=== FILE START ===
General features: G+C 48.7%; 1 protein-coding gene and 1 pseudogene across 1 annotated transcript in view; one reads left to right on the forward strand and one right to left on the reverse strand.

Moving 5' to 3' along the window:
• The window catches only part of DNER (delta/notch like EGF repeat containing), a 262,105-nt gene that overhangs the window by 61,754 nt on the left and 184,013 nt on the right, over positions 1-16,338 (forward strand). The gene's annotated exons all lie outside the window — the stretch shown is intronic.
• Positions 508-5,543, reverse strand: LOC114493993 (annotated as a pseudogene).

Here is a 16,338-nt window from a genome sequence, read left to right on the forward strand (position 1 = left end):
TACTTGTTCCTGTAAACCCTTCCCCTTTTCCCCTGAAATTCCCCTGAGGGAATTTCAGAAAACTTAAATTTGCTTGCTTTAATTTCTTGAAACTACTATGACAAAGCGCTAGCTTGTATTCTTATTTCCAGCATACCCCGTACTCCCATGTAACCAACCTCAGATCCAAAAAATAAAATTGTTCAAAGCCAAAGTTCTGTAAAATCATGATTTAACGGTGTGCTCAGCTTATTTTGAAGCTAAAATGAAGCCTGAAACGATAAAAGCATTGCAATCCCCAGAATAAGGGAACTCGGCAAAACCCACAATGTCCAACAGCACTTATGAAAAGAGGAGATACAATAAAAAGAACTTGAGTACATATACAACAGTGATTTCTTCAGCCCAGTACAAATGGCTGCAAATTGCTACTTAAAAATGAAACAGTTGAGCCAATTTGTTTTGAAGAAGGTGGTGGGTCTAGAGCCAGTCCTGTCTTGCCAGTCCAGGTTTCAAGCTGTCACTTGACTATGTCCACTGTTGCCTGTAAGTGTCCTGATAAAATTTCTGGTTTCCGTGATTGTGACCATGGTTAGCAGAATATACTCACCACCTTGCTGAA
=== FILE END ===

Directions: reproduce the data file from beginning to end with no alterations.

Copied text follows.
General features: G+C 48.7%; 1 protein-coding gene and 1 pseudogene across 1 annotated transcript in view; one reads left to right on the forward strand and one right to left on the reverse strand.

Moving 5' to 3' along the window:
• The window catches only part of DNER (delta/notch like EGF repeat containing), a 262,105-nt gene that overhangs the window by 61,754 nt on the left and 184,013 nt on the right, over positions 1-16,338 (forward strand). The gene's annotated exons all lie outside the window — the stretch shown is intronic.
• Positions 508-5,543, reverse strand: LOC114493993 (annotated as a pseudogene).

Here is a 16,338-nt window from a genome sequence, read left to right on the forward strand (position 1 = left end):
TACTTGTTCCTGTAAACCCTTCCCCTTTTCCCCTGAAATTCCCCTGAGGGAATTTCAGAAAACTTAAATTTGCTTGCTTTAATTTCTTGAAACTACTATGACAAAGCGCTAGCTTGTATTCTTATTTCCAGCATACCCCGTACTCCCATGTAACCAACCTCAGATCCAAAAAATAAAATTGTTCAAAGCCAAAGTTCTGTAAAATCATGATTTAACGGTGTGCTCAGCTTATTTTGAAGCTAAAATGAAGCCTGAAACGATAAAAGCATTGCAATCCCCAGAATAAGGGAACTCGGCAAAACCCACAATGTCCAACAGCACTTATGAAAAGAGGAGATACAATAAAAAGAACTTGAGTACATATACAACAGTGATTTCTTCAGCCCAGTACAAATGGCTGCAAATTGCTACTTAAAAATGAAACAGTTGAGCCAATTTGTTTTGAAGAAGGTGGTGGGTCTAGAGCCAGTCCTGTCTTGCCAGTCCAGGTTTCAAGCTGTCACTTGACTATGTCCACTGTTGCCTGTAAGTGTCCTGATAAAATTTCTGGTTTCCGTGATTGTGACCATGGTTAGCAGAATATACTCACCACCTTGCTGAA